Like a butterfly emerging from its chrysalis, here we are, poised and optimistic about a season with guests. 

In the meantime, we continue the cooking adventure. While I have made a boeuf bourguignon, at the tail end of my longing for different cuisine, I've returned again to Italian dishes. We have a young French/German couple, David and Lea, staying to help out, and this inspired the dalliance with the classic French dish, cooking everything separately - mushrooms, small onions, pancetta - this is what the last stage added to the creuset after cooking the beef most of the night in a very low oven. 

After our warm spell, we had another cold snap. We covered our newly planted basil seedlings, which everybody warned me not to rush because there would surely be cold weather in April. Of course the locals are right. It was so hard to imagine after 18C and 20C day that we could possibly return to minus zero temperatures. This made me think of farinata, which is so comforting to eat in cold weather. 

My son and I were touring around Liguria when we first starting looking for an Italian property to buy (it took four years!!!). We found ourselves on the coast, in Savona, hungry at an hour when Italian restaurants are not yet open, around 6.30pm. In Australia, you can largely eat whenever you're hungry. No so in Italy. We asked at several restaurants and the earliest opener was, at a pinch (they said we could have an aperitivo) at 7pm. Instead Dan saw a queue of people outside what looked hopefully like a food shop. Indeed it was. The doors opened and we found a table. Everyone else was there for takeaway farinata. The takeaway queue didn't stop all night. We tasted our first of this amazingly healthy and delicious chick pea dish which was basically served, without you asking for it, as a kind of starter. It's made with chick pea flour, water, olive oil, salt and rosemary. I've been hooked on it since. Once I stopped off in Genova specifically to stay the night to experience this heaven again, only to discover that it's a lunch time dish - yours truly had arrived around 6pm and had a train to catch at 10am. All I found was a tired piece in a panificio.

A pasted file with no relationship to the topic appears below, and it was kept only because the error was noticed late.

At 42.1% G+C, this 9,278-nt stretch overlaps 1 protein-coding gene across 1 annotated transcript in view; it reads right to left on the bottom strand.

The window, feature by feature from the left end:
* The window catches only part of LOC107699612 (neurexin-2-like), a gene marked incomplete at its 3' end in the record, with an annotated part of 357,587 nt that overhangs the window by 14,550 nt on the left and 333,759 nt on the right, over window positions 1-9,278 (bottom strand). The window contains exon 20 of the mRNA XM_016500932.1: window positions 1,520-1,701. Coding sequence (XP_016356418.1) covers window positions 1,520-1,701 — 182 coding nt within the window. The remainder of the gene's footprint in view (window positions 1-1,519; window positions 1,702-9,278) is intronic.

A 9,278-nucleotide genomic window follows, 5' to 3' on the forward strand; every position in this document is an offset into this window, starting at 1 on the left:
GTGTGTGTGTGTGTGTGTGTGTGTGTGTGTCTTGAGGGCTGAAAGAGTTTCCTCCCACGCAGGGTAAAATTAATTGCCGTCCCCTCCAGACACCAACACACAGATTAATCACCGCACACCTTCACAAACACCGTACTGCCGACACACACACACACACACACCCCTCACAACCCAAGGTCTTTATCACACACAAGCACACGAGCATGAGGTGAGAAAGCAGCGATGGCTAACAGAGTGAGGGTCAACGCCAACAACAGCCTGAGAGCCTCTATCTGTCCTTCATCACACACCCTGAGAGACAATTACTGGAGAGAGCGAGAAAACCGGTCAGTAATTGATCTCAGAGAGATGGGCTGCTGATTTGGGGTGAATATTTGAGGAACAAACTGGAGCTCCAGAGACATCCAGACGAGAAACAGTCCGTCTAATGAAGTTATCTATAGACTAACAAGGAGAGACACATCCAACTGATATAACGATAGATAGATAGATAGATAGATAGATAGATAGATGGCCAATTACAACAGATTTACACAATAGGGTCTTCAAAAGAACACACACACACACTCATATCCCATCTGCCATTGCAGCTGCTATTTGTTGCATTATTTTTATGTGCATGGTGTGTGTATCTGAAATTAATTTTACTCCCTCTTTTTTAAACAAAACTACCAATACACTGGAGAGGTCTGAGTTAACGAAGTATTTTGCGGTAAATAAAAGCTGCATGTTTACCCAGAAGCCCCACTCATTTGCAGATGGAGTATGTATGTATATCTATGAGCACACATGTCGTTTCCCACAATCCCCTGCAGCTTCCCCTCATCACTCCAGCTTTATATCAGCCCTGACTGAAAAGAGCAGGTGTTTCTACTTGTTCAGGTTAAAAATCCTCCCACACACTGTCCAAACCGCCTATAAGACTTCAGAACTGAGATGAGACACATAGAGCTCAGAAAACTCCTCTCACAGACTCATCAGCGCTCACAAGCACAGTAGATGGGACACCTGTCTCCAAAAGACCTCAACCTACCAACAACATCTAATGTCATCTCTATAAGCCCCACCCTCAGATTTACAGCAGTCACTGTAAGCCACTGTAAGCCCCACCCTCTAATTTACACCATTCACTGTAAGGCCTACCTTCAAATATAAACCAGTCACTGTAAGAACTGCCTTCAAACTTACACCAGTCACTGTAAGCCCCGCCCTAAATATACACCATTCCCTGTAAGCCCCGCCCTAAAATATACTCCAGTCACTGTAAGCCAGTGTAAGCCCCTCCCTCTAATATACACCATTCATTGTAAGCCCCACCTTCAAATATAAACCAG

So, I learned how to make it. The secret is a very high temperature  (at least 280C) oven and a copper pan, which I didn't have, but the next best is cast iron or aluminium. Now I'm so passionate about my cooking journey, I've ordered one to arrive before my next attempt. Lea and David made the ratatouille to have with it.

Since showing them the area still isn't possible with the Orange Zone, since most places are still closed, I wanted the young ones to experience Italian cuisine. We made Taglietelle together one day and they were amazed how easy it was.